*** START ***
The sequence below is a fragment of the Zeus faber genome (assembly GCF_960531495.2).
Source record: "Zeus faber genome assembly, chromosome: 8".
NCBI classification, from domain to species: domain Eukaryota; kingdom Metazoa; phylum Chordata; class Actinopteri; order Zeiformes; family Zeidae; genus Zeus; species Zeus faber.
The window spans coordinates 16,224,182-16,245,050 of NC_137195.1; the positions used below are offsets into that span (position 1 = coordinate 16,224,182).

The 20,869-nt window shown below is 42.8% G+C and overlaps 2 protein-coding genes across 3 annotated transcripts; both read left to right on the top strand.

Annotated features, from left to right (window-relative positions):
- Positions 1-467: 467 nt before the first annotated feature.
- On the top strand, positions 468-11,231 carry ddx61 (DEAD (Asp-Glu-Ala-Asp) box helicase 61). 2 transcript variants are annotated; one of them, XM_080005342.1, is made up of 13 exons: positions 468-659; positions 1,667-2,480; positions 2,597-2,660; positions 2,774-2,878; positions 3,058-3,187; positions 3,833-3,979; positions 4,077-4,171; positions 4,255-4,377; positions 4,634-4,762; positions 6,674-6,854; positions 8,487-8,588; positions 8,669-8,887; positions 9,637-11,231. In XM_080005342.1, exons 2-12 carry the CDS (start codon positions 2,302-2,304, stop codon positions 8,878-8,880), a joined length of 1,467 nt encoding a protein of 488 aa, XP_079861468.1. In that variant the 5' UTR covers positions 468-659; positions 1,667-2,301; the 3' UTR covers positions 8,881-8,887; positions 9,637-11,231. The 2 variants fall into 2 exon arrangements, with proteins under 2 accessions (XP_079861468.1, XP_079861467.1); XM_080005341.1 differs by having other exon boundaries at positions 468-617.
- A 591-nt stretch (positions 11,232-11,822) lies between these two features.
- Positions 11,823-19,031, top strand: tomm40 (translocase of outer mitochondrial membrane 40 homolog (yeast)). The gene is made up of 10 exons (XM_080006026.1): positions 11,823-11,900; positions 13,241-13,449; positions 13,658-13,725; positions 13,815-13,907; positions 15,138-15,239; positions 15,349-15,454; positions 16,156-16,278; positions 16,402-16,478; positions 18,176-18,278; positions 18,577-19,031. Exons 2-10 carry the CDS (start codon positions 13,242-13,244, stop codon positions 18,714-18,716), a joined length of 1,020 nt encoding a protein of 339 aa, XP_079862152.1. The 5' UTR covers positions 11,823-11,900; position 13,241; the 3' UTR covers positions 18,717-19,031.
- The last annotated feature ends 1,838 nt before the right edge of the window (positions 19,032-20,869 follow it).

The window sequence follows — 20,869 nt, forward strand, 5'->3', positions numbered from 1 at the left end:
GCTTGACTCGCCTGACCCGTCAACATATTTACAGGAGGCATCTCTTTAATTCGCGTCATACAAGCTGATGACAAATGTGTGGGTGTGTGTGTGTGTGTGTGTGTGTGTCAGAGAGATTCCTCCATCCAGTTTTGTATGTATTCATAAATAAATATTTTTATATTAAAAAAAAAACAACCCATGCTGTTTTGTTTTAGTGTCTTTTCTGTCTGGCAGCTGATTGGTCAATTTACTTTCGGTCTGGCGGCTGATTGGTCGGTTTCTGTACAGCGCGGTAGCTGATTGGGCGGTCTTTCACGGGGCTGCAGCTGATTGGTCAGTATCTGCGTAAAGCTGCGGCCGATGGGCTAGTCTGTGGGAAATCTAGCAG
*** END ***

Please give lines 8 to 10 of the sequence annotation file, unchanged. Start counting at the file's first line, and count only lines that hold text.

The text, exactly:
- On the top strand, positions 468-11,231 carry ddx61 (DEAD (Asp-Glu-Ala-Asp) box helicase 61). 2 transcript variants are annotated; one of them, XM_080005342.1, is made up of 13 exons: positions 468-659; positions 1,667-2,480; positions 2,597-2,660; positions 2,774-2,878; positions 3,058-3,187; positions 3,833-3,979; positions 4,077-4,171; positions 4,255-4,377; positions 4,634-4,762; positions 6,674-6,854; positions 8,487-8,588; positions 8,669-8,887; positions 9,637-11,231. In XM_080005342.1, exons 2-12 carry the CDS (start codon positions 2,302-2,304, stop codon positions 8,878-8,880), a joined length of 1,467 nt encoding a protein of 488 aa, XP_079861468.1. In that variant the 5' UTR covers positions 468-659; positions 1,667-2,301; the 3' UTR covers positions 8,881-8,887; positions 9,637-11,231. The 2 variants fall into 2 exon arrangements, with proteins under 2 accessions (XP_079861468.1, XP_079861467.1); XM_080005341.1 differs by having other exon boundaries at positions 468-617.
- A 591-nt stretch (positions 11,232-11,822) lies between these two features.
- Positions 11,823-19,031, top strand: tomm40 (translocase of outer mitochondrial membrane 40 homolog (yeast)). The gene is made up of 10 exons (XM_080006026.1): positions 11,823-11,900; positions 13,241-13,449; positions 13,658-13,725; positions 13,815-13,907; positions 15,138-15,239; positions 15,349-15,454; positions 16,156-16,278; positions 16,402-16,478; positions 18,176-18,278; positions 18,577-19,031. Exons 2-10 carry the CDS (start codon positions 13,242-13,244, stop codon positions 18,714-18,716), a joined length of 1,020 nt encoding a protein of 339 aa, XP_079862152.1. The 5' UTR covers positions 11,823-11,900; position 13,241; the 3' UTR covers positions 18,717-19,031.